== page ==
Some evidence that firms were withdrawing from CLS contracts – number reduced between 2000 and 2003 (page 31). Suggestion that pay had not kept pace with cost of delivery (pages 31 – 32) Various other reasons for withdrawal cited, as well as pay.
30% of respondents to the YouGov sole practitioners poll said they had added new services, while 45% said they had trained in new areas of law – Page 7
Statistics imply that barristers tend leave the private bar because of uncertainly over future income (page 21). Other reasons for leaving explored on subsequent pages.
Reports that legal aid barristers are facing cuts in income, therefore might not continue to offer this service (page 1). Reports that 80% of family law barristers said they would reduce or axe their involvement in publically funded legal work (page 7) if reforms introduced.
Suggest very large firms are refocusing on highly profitable practice area to maintain high PEP figures (page 16)
Australian study – if you pay criminal legal aid lawyers less, the amount of work they take on reduces (page 3).
Survey of Legal Aid firms said that they were finding it difficult to recruit and retain staff (implying low income was to blame) page 23.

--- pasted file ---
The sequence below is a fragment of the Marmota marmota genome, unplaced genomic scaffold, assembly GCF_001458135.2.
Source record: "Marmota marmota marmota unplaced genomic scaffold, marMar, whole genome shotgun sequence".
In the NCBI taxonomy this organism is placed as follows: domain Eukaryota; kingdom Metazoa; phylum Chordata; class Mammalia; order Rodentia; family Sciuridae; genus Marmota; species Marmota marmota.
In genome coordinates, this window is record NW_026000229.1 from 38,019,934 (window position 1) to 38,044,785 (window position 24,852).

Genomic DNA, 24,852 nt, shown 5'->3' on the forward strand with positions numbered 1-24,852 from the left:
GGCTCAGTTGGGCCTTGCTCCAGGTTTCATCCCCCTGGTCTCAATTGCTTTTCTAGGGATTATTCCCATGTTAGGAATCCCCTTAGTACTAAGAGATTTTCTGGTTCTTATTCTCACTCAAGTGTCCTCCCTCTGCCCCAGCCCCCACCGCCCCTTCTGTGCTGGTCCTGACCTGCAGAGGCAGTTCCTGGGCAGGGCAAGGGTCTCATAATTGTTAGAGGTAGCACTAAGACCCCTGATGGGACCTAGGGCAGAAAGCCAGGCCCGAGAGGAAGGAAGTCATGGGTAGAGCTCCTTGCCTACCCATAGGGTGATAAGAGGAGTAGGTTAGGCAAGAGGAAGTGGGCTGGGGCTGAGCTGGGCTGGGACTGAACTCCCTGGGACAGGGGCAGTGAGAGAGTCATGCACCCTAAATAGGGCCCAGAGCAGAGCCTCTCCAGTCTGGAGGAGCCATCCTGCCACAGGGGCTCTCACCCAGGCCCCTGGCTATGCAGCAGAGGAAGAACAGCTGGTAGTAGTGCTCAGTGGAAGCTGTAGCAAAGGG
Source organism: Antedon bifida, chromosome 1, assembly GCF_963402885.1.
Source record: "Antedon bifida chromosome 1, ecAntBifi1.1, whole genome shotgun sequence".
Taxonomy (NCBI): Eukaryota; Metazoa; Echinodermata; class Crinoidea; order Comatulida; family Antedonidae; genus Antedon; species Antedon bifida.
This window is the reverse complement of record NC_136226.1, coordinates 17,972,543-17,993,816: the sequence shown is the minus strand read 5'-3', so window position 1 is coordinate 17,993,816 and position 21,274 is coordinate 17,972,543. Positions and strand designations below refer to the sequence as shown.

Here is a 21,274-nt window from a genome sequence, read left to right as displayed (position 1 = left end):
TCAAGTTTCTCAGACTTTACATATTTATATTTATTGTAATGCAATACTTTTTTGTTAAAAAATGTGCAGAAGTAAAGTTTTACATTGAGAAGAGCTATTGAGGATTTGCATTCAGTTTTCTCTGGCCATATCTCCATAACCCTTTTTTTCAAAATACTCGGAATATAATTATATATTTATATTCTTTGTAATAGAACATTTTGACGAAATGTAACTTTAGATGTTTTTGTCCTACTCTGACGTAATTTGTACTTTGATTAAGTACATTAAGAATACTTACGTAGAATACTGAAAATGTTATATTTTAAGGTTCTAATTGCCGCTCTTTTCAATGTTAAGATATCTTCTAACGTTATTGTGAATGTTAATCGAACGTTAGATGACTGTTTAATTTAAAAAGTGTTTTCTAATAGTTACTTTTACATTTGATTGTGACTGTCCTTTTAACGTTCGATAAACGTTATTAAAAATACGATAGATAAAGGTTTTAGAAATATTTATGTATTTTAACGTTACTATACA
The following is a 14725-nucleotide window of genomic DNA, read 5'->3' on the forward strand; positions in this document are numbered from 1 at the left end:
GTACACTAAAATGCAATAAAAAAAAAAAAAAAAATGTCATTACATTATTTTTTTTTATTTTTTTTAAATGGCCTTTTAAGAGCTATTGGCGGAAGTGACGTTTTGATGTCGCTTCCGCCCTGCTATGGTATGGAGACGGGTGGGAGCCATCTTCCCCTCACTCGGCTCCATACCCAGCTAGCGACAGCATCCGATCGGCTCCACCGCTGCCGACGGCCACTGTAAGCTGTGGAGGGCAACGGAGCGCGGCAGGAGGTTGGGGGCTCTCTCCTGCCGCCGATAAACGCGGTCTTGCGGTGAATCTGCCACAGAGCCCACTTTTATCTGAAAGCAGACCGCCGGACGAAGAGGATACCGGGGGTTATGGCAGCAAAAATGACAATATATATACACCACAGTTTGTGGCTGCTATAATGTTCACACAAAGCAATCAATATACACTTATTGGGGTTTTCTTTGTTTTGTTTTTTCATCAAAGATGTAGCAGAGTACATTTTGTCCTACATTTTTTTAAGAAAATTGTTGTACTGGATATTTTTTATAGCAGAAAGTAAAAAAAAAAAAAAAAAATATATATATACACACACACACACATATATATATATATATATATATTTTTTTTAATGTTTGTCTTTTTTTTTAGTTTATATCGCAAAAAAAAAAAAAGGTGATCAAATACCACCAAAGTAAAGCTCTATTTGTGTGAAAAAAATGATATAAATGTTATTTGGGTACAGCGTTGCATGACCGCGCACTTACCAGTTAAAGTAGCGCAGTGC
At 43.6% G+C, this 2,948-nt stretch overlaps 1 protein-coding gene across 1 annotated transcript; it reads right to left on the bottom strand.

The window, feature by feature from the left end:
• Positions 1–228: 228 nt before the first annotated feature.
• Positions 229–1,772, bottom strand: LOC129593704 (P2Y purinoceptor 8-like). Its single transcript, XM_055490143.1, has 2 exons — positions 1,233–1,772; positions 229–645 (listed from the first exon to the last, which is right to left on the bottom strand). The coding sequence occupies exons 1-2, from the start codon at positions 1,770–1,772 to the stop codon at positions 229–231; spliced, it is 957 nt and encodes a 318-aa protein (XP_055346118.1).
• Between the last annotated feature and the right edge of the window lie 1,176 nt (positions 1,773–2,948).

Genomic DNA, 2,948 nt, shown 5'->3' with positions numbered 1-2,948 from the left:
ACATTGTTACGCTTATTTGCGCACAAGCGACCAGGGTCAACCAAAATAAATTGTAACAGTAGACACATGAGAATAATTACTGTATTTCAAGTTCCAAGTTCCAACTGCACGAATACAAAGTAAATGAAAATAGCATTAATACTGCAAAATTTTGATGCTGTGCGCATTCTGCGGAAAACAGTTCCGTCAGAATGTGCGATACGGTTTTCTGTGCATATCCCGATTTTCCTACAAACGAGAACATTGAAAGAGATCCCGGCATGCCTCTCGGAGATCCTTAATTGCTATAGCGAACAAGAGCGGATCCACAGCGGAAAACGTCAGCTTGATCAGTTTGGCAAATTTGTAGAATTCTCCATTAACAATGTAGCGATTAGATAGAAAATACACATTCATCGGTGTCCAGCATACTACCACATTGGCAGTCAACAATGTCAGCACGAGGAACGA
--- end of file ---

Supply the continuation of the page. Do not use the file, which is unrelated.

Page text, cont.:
Australian study: fees to legal aid practitioners fell in real terms, and so did the number of legal aid practitioners overall, and those who specialise in it (page 5).
Bar’s response to Best Value Tendering. They like it. They think it’s price competitive tendering (page 3) and will impact on the delivery of the service (page 5).
Brands do not want to jeopardise their name so will not want to delivery poor legal services
Growing number of firms pulling out of offering CLS work – contract regime is unworkable (page 10). 12% decline in the number of legal aid firms (page 11).
if firms want to ditch practice areas by removing partners, then partners have a right to withdraw their capital from the firm – which may cause financial problems (page 72).
Lack of new entrants onto children panel blamed on poor rates of pay for legal aid work (page 19). Reasons for lack of new CP entrants (page 91 onwards). Work is limited, even for panel members (page 97).
Report indicates that solicitors are finding it economically unviable to provide publically funded services (page 8).